Peripheral Vertigo: Is It Permanent or Temporary?

Do you avoid certain activities because you're scared to face another dizzy spell? Do you often do activities slower than usual to avoid possible peripheral vertigo episodes? Do you have a go-to vertigo relief strategy to stop or reduce your discomfort when it happens? Do you often wonder if this is your new normal? Are your vertigo episodes permanent or temporary, and soon the dizzy spells will pass?

Peripheral vertigo can make you feel like everything around you is spinning or swirling, even when you're not moving. These strange and false sensations can happen when you move your head or change how you're positioned, like when you stand up from a chair or roll over in bed, eat something that triggers it, or perhaps your stress levels are elevated. The duration of vertigo varies, and it might last for a while or be a long-lasting condition, depending on why it's happening. So finding the real reason behind your vertigo can help assess how to manage this symptom so it goes away for good, or at least not return for a long time.

Common Culprits Behind Peripheral Vertigo: Which Are Permanent and Temporary?

This unsettling sensation of spinning or swaying can stem from various underlying causes. Here are some of the common reasons behind those dizzying episodes:

  1. Benign Paroxysmal Positional Vertigo (BPPV)

This condition occurs when tiny calcium particles in the inner ear get dislodged and disrupt the normal balance signals, which results in sudden and short-lived vertigo spells, often triggered by head movements like tilting or turning. Notably, BPPV can go away on its own. 

  1. Vestibular Migraines

More than just a headache, these migraines bring peripheral vertigo to the party. Changes in blood flow to the brain's balance centers can lead to spinning sensations, sometimes accompanied by pounding headaches and light sensitivity. Similar to headaches causes by a typical migraine episode, vertigo from vestibular migraines tend to come and go. 

  1. Meniere's Disease

Imagine feeling like you're inside a stormy sea, with episodes of peripheral vertigo accompanied by ringing in the ears, called tinnitus, and a sense of fullness in the ear. Meniere's disease is a disorder of the inner ear that can trigger these sudden and severe bouts. Sometimes, the disease can linger for years but it’s possible to keep flare-ups at bay by avoiding triggers, taking medication and seeking timely intervention from healthcare professionals. 

  1. Labyrinthitis

This condition causes inflammation of the inner ear. The inner ear contains a structure called the labyrinth responsible for balance and hearing. When the labyrinth becomes inflamed, it can cause peripheral vertigo making you feel that you or your surroundings are spinning. Thankfully, once the infection goes away, the inflammatory response of the body also improves, reducing the severity of the dizzying spells. 

  1. Injury or Trauma

A nasty fall or head injury might introduce vertigo as an unwelcome aftermath. Trauma can lead to upper cervical misalignment and disrupt the inner ear's normal functioning, resulting in spinning sensations. Unfortunately, vertigo episodes connected to neck bone subluxation often recur for a long time. The misalignment can affect nerve signal transmission as well as tug on the muscles and blood vessels on the neck, which can all impact your ability to perceive balance and movement.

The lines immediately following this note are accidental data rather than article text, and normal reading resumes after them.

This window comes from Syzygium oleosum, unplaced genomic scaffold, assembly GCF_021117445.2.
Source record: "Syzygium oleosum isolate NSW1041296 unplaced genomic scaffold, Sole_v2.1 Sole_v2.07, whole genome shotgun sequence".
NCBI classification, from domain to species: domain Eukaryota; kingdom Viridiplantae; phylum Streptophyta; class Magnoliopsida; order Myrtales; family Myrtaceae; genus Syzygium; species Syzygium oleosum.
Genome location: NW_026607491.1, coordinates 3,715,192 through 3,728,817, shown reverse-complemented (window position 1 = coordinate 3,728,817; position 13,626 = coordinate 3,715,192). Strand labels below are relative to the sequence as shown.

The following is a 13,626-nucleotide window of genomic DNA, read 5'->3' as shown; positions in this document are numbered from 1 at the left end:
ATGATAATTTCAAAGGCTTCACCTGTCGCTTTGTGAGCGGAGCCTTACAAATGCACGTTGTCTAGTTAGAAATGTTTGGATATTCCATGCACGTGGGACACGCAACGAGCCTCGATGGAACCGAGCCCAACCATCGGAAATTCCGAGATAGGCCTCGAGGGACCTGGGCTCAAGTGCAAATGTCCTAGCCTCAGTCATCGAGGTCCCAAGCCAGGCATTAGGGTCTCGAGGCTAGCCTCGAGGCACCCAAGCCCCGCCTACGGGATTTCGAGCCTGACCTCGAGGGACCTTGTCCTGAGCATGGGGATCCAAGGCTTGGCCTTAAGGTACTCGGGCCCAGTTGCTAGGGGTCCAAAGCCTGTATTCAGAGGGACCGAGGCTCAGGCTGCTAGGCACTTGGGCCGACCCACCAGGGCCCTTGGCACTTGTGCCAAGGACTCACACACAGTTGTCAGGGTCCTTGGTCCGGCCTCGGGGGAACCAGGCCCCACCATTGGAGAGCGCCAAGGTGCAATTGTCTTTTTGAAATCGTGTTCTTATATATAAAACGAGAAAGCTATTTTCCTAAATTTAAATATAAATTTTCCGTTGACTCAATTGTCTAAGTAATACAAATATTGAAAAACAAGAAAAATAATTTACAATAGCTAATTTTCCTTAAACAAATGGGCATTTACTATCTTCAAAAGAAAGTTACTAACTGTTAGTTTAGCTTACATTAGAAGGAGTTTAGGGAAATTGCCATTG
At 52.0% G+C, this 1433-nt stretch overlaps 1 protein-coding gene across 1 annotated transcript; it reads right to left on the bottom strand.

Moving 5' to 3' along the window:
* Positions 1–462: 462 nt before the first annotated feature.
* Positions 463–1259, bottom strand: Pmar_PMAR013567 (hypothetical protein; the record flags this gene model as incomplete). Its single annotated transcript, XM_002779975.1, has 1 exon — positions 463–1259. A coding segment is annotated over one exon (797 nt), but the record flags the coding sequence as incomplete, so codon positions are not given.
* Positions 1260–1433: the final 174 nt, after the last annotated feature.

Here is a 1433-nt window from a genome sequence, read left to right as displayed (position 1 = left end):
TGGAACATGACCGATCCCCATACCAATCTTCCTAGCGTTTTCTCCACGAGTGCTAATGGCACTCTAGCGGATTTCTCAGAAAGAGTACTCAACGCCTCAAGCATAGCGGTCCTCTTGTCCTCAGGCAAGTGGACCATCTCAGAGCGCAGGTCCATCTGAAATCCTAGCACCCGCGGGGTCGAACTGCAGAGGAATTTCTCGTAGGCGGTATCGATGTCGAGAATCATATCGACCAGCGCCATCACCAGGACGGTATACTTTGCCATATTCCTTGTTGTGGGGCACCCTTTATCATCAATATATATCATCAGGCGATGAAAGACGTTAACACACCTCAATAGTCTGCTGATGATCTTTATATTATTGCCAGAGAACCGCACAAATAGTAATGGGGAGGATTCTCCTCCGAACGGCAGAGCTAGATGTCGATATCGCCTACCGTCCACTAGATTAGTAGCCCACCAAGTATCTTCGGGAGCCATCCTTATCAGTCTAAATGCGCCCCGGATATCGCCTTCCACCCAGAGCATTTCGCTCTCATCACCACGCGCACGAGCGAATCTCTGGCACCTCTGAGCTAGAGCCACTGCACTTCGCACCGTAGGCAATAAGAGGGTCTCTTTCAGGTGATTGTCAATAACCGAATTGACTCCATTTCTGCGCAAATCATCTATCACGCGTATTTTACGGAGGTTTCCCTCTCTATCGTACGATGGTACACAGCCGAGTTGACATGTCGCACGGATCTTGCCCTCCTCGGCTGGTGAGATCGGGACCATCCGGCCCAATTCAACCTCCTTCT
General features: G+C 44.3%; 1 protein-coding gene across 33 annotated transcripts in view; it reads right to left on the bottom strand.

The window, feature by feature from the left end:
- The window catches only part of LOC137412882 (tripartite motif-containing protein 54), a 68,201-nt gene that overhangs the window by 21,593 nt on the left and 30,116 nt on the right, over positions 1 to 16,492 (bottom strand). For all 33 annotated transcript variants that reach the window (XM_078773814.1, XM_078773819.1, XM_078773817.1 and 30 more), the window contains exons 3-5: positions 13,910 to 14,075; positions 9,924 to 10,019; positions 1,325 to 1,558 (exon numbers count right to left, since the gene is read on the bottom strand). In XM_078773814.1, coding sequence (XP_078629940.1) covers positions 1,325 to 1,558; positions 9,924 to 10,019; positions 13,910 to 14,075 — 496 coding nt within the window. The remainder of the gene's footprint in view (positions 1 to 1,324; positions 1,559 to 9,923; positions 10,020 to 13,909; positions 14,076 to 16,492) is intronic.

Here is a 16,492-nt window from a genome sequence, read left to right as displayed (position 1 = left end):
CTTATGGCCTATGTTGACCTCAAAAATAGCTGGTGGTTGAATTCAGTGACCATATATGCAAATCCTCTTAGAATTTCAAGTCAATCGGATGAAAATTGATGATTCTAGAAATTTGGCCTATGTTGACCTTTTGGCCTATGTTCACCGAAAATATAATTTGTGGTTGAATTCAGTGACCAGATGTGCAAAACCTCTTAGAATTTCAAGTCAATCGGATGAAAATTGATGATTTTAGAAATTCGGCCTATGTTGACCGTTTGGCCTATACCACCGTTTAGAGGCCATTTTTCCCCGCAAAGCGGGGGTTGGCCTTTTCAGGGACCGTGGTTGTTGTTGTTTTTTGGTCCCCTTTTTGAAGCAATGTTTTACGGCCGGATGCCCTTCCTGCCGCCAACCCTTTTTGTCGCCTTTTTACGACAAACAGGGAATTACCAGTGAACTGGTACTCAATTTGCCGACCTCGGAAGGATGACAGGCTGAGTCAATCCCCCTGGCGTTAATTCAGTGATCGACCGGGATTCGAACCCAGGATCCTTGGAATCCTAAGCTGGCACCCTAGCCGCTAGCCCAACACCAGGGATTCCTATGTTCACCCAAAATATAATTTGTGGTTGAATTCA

Relieve Peripheral Vertigo with the Help of Atlas Bone Adjustment

For some patients, peripheral vertigo has been closely linked to the alignment of their upper cervical spine. It might seem surprising, but misalignments in this delicate area can set off a chain reaction that disrupts your body's balance, leaving you feeling dizzy and disoriented. Your upper cervical spine, found at the base of your skull, is crucial in maintaining balance and coordination and protecting the brainstem, an essential part of your nervous system that bridges brain and body communication. 

Accidents, injuries, or even the strain of poor posture can shift these bones out of alignment, triggering vertigo and its unwelcome symptoms and other health issues. But the proper alignment can be restored through Upper Cervical Care which focuses on gently realigning the bones in your upper neck, addressing the root cause of your vertigo. Correcting these misalignments can alleviate the sensations of spinning and unsteadiness, giving you a chance to regain control and embrace stability again. This way, you can enjoy doing things you used to enjoy before dizzy spells took over your life.

If vertigo has thrown your world off balance, consider booking an appointment to visit an Upper Cervical Chiropractor's office to know if this method suits you. If it is, they can tailor a care plan matching your unique needs.

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The content and materials provided in this web site are for informational and educational purposes only and are not intended to supplement or comprise a medical diagnosis or other professional opinion, or to be used in lieu of a consultation with a physician or competent health care professional for medical diagnosis and/or treatment. All content and materials including research papers, case studies and testimonials summarizing patients' responses to care are intended for educational purposes only and do not imply a guarantee of benefit. Individual results may vary, depending upon several factors including age of the patient, severity of the condition, severity of the spinal injury, and duration of time the condition has been present.

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